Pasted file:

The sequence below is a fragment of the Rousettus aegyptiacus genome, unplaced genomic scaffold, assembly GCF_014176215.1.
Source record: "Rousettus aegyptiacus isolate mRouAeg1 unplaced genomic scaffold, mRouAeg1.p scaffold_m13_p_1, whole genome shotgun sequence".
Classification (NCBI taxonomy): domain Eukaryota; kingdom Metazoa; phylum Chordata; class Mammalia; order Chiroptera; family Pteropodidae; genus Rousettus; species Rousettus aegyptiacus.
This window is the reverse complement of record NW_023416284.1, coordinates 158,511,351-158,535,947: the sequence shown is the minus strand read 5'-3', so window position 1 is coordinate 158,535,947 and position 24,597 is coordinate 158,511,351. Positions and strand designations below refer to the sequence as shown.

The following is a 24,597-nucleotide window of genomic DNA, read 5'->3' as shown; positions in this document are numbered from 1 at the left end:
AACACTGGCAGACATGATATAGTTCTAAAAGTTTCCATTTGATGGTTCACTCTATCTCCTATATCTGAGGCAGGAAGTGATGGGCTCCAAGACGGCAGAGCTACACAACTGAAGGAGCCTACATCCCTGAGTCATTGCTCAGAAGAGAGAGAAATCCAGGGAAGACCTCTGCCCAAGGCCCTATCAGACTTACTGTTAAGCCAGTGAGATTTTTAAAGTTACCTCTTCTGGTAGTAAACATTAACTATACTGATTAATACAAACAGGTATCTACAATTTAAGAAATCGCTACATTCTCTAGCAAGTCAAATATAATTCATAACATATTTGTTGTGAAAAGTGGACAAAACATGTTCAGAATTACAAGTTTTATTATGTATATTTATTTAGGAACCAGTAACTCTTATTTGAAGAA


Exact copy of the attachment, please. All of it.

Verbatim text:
The sequence below is a fragment of the Rousettus aegyptiacus genome, unplaced genomic scaffold, assembly GCF_014176215.1.
Source record: "Rousettus aegyptiacus isolate mRouAeg1 unplaced genomic scaffold, mRouAeg1.p scaffold_m13_p_1, whole genome shotgun sequence".
Classification (NCBI taxonomy): domain Eukaryota; kingdom Metazoa; phylum Chordata; class Mammalia; order Chiroptera; family Pteropodidae; genus Rousettus; species Rousettus aegyptiacus.
This window is the reverse complement of record NW_023416284.1, coordinates 158,511,351-158,535,947: the sequence shown is the minus strand read 5'-3', so window position 1 is coordinate 158,535,947 and position 24,597 is coordinate 158,511,351. Positions and strand designations below refer to the sequence as shown.

The following is a 24,597-nucleotide window of genomic DNA, read 5'->3' as shown; positions in this document are numbered from 1 at the left end:
AACACTGGCAGACATGATATAGTTCTAAAAGTTTCCATTTGATGGTTCACTCTATCTCCTATATCTGAGGCAGGAAGTGATGGGCTCCAAGACGGCAGAGCTACACAACTGAAGGAGCCTACATCCCTGAGTCATTGCTCAGAAGAGAGAGAAATCCAGGGAAGACCTCTGCCCAAGGCCCTATCAGACTTACTGTTAAGCCAGTGAGATTTTTAAAGTTACCTCTTCTGGTAGTAAACATTAACTATACTGATTAATACAAACAGGTATCTACAATTTAAGAAATCGCTACATTCTCTAGCAAGTCAAATATAATTCATAACATATTTGTTGTGAAAAGTGGACAAAACATGTTCAGAATTACAAGTTTTATTATGTATATTTATTTAGGAACCAGTAACTCTTATTTGAAGAA